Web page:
Vodafone eyes cloud overhaul and generative AI gains in $1.5 billion deal with Microsoft

A sign on the roof of the Vodafone Group Plc regional headquarters at night in Madrid, Spain.
(Image credit: Getty Images)

Vodafone and Microsoft have agreed on a $1.5 billion, 10-year partnership that will transform Vodafone’s cloud capabilities through Microsoft’s Azure platform.

The telecoms giant said the deal will enable it to accelerate digital transformation efforts as part of a virtual data center migration to Microsoft Azure. 

Long-term, Vodafone expects the move to curb maintenance and energy costs across operations in both Europe and Africa.

In a statement confirming the partnership, Microsoft chief executive Satya Nadella said the tech giant will support Vodafone in applying “the latest cloud and AI technology” to enhance customer experiences.

Vodafone Group chief executive Margherita Della Valle said the partnership represents a “bold commitment” from the telecoms giant, and one that will benefit both consumers and businesses alike.

“This unique strategic partnership with Microsoft will accelerate the digital transformation of our business customers, particularly small and medium-sized companies, and step up the quality of customer experience for consumers.”

Vodafone looks to generative AI-powered services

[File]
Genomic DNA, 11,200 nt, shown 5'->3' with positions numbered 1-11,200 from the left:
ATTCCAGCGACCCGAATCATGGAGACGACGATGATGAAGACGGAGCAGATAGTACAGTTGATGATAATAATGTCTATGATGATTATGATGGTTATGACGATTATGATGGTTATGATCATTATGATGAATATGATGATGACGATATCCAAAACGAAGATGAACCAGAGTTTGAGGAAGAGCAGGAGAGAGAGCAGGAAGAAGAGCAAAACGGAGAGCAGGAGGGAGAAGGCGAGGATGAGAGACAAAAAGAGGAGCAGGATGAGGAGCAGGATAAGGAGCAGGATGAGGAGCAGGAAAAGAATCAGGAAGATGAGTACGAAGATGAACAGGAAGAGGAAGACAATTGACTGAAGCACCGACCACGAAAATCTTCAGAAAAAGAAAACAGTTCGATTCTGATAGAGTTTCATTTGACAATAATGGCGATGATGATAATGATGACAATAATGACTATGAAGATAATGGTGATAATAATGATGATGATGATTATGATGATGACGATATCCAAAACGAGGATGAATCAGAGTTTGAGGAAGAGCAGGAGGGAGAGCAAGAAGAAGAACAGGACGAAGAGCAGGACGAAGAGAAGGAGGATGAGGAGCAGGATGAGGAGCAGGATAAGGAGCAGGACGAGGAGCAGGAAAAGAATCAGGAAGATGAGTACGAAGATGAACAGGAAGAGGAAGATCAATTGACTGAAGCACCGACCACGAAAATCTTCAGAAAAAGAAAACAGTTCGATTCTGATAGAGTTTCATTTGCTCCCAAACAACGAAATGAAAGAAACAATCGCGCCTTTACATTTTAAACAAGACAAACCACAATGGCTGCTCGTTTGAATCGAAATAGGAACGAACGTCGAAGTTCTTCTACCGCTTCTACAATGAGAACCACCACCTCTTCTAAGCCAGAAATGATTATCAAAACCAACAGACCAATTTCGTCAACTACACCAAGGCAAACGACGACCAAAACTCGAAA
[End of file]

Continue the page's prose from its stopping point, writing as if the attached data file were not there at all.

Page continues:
Cloud transformation is just one of five key areas of collaboration identified by the two companies. 

The deal will grant Vodafone access to Microsoft’s Copilot AI capabilities, allowing them to develop a range of customer-facing generative AI tools. Vodafone said it wants to improve customer service through reactive, personalized digital assistants.

Microsoft also intends to help scale M-Pesa, a fintech subsidiary of Vodafone that dominates the financial transaction market in Africa. Microsoft will host M-Pesa on Azure, while both companies will also launch a digital literacy and outreach program in the region.

As part of the deal, Microsoft also plans to “invest heavily” in Vodafone’s standalone Internet of Things (IoT) connectivity platform, which connects 175 million devices and platforms worldwide.


A CGI image of a purple glass statue, with its back three-quarters to the back of the camera to represent an AI assistant. It is set against a solid blue background.

(Image credit: Getty Images)

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Vodafone will also extend its commitment to distributing Microsoft’s cloud, security, and productivity services across Europe. This keeps in line with Microsoft’s strategy to become the region's leading platform for business. 

The focus here is on small and medium sized businesses (SMBs), who will benefit from deploying Microsoft services at a slower and more adaptable pace.

Leveraging their respective strengths, Vodafone and Microsoft look to scale their digital platforms to more than 300 million businesses, public sector organizations, and consumers across Europe and Africa as a result of the deal.

George Fitzmaurice
Staff Writer

George Fitzmaurice is a staff writer at ITPro, ChannelPro, and CloudPro, with a particular interest in AI regulation, data legislation, and market development. After graduating from the University of Oxford with a degree in English Language and Literature, he undertook an internship at the New Statesman before starting at ITPro. Outside of the office, George is both an aspiring musician and an avid reader.